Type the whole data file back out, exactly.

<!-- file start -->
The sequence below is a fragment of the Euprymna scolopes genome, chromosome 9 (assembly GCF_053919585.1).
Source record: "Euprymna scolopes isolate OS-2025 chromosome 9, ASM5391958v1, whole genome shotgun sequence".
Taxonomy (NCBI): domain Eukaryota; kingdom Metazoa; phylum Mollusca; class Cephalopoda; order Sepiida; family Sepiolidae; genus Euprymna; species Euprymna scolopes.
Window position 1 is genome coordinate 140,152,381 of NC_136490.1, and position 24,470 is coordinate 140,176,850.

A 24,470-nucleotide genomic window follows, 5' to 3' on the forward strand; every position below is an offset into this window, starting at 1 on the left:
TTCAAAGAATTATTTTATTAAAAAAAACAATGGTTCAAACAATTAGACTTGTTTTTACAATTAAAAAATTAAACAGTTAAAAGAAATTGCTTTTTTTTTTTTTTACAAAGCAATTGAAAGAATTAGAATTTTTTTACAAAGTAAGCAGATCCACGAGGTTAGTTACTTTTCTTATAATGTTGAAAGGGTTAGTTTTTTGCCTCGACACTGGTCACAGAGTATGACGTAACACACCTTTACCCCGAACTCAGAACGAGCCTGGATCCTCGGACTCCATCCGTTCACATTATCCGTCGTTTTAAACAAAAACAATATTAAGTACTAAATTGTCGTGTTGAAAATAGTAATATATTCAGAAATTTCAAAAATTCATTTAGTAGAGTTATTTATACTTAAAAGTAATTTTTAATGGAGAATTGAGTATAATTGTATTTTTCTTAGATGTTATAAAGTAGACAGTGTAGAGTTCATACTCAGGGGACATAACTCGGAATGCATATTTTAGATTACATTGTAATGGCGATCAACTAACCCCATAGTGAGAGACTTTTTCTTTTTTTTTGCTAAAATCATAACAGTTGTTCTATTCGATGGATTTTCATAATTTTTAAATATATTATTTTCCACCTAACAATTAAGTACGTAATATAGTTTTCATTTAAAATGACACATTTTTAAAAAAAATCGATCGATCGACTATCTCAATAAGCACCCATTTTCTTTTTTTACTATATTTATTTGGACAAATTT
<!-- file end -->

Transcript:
The sequence below is a fragment of the Euprymna scolopes genome, chromosome 9 (assembly GCF_053919585.1).
Source record: "Euprymna scolopes isolate OS-2025 chromosome 9, ASM5391958v1, whole genome shotgun sequence".
Taxonomy (NCBI): domain Eukaryota; kingdom Metazoa; phylum Mollusca; class Cephalopoda; order Sepiida; family Sepiolidae; genus Euprymna; species Euprymna scolopes.
Window position 1 is genome coordinate 140,152,381 of NC_136490.1, and position 24,470 is coordinate 140,176,850.

A 24,470-nucleotide genomic window follows, 5' to 3' on the forward strand; every position below is an offset into this window, starting at 1 on the left:
TTCAAAGAATTATTTTATTAAAAAAAACAATGGTTCAAACAATTAGACTTGTTTTTACAATTAAAAAATTAAACAGTTAAAAGAAATTGCTTTTTTTTTTTTTTACAAAGCAATTGAAAGAATTAGAATTTTTTTACAAAGTAAGCAGATCCACGAGGTTAGTTACTTTTCTTATAATGTTGAAAGGGTTAGTTTTTTGCCTCGACACTGGTCACAGAGTATGACGTAACACACCTTTACCCCGAACTCAGAACGAGCCTGGATCCTCGGACTCCATCCGTTCACATTATCCGTCGTTTTAAACAAAAACAATATTAAGTACTAAATTGTCGTGTTGAAAATAGTAATATATTCAGAAATTTCAAAAATTCATTTAGTAGAGTTATTTATACTTAAAAGTAATTTTTAATGGAGAATTGAGTATAATTGTATTTTTCTTAGATGTTATAAAGTAGACAGTGTAGAGTTCATACTCAGGGGACATAACTCGGAATGCATATTTTAGATTACATTGTAATGGCGATCAACTAACCCCATAGTGAGAGACTTTTTCTTTTTTTTTGCTAAAATCATAACAGTTGTTCTATTCGATGGATTTTCATAATTTTTAAATATATTATTTTCCACCTAACAATTAAGTACGTAATATAGTTTTCATTTAAAATGACACATTTTTAAAAAAAATCGATCGATCGACTATCTCAATAAGCACCCATTTTCTTTTTTTACTATATTTATTTGGACAAATTT